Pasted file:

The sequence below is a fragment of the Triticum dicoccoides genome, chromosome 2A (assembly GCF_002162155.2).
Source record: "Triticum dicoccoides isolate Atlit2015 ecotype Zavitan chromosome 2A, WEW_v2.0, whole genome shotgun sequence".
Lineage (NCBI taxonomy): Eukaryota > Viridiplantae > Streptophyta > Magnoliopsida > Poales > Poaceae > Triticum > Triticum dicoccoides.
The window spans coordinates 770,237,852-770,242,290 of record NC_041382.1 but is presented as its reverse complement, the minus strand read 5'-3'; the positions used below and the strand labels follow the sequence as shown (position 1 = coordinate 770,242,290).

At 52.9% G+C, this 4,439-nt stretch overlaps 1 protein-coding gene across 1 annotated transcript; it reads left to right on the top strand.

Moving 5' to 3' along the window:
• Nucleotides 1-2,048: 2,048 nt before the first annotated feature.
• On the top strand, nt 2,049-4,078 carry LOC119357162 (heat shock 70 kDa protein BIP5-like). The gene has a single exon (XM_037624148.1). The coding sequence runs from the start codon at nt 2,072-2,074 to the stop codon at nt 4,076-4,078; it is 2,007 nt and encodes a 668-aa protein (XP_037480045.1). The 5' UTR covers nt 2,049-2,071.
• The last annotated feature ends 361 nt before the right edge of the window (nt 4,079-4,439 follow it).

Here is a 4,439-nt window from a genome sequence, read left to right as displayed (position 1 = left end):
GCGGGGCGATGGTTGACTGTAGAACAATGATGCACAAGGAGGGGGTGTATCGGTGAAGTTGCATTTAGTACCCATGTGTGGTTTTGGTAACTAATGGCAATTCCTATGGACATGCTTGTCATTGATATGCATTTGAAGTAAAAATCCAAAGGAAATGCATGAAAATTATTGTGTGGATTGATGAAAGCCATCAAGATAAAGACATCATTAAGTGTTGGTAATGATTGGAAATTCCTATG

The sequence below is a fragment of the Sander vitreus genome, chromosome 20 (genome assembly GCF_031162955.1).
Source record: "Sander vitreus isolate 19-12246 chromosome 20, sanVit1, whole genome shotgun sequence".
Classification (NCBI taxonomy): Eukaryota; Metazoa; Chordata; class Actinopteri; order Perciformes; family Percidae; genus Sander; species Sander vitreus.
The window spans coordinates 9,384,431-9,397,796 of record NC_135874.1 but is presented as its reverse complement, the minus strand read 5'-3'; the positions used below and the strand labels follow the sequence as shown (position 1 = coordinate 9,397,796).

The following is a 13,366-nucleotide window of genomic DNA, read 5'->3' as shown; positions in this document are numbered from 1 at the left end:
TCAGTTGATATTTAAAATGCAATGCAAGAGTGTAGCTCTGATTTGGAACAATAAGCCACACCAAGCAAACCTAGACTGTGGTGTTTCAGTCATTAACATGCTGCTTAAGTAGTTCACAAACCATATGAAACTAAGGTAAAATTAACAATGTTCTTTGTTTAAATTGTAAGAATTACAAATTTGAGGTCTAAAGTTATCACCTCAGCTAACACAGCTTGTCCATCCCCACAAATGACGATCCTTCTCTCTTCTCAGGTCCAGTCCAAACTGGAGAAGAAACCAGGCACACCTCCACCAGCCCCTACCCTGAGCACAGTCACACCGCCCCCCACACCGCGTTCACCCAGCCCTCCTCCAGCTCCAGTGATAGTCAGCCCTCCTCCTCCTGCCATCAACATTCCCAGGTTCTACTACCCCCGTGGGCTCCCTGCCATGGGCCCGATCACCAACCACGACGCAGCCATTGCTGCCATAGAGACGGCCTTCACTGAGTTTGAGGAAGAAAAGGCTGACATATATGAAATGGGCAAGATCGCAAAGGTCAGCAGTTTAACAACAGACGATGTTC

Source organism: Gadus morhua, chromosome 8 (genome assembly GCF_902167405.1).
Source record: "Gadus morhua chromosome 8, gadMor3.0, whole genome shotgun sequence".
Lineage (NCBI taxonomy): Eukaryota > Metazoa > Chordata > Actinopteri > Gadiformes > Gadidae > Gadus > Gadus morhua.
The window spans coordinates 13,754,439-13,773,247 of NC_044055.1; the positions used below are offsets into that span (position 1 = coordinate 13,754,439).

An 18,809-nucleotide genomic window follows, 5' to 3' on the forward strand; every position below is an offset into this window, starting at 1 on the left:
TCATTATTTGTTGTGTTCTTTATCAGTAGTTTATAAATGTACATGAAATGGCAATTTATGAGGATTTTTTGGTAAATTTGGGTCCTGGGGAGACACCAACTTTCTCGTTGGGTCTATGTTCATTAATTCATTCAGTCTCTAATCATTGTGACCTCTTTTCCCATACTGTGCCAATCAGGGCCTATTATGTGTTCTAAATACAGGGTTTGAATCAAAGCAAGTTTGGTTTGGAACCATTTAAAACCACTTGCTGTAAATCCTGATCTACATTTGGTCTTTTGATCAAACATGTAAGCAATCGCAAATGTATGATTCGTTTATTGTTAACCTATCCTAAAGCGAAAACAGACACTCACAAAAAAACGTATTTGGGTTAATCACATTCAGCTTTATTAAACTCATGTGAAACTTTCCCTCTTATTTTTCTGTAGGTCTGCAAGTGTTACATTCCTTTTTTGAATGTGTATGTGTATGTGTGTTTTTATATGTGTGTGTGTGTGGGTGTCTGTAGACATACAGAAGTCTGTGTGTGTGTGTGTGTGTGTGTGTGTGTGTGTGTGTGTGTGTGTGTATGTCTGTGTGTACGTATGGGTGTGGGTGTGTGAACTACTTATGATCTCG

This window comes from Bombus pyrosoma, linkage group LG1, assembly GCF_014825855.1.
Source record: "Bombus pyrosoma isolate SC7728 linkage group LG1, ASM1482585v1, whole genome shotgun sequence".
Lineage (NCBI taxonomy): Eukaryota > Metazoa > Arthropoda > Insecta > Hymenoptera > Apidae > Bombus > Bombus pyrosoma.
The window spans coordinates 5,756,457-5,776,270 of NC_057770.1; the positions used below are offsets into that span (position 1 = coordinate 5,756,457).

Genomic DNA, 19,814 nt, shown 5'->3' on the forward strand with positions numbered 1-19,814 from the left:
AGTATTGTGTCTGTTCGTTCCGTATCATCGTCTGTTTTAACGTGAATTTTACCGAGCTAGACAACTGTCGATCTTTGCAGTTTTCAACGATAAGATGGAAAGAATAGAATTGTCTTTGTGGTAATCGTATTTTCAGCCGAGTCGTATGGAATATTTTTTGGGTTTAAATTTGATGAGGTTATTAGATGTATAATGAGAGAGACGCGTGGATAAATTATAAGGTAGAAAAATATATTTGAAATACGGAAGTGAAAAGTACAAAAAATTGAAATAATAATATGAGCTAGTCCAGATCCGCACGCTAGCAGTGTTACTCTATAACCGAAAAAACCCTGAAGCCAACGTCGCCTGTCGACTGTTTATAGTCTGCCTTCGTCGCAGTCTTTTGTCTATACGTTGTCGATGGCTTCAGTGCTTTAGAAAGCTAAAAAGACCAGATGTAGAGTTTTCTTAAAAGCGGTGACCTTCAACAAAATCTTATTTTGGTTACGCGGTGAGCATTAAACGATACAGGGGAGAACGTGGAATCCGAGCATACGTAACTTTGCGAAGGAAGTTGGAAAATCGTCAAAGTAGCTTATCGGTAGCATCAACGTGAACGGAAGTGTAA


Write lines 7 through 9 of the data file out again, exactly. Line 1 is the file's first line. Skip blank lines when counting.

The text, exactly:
• Nucleotides 1-2,048: 2,048 nt before the first annotated feature.
• On the top strand, nt 2,049-4,078 carry LOC119357162 (heat shock 70 kDa protein BIP5-like). The gene has a single exon (XM_037624148.1). The coding sequence runs from the start codon at nt 2,072-2,074 to the stop codon at nt 4,076-4,078; it is 2,007 nt and encodes a 668-aa protein (XP_037480045.1). The 5' UTR covers nt 2,049-2,071.
• The last annotated feature ends 361 nt before the right edge of the window (nt 4,079-4,439 follow it).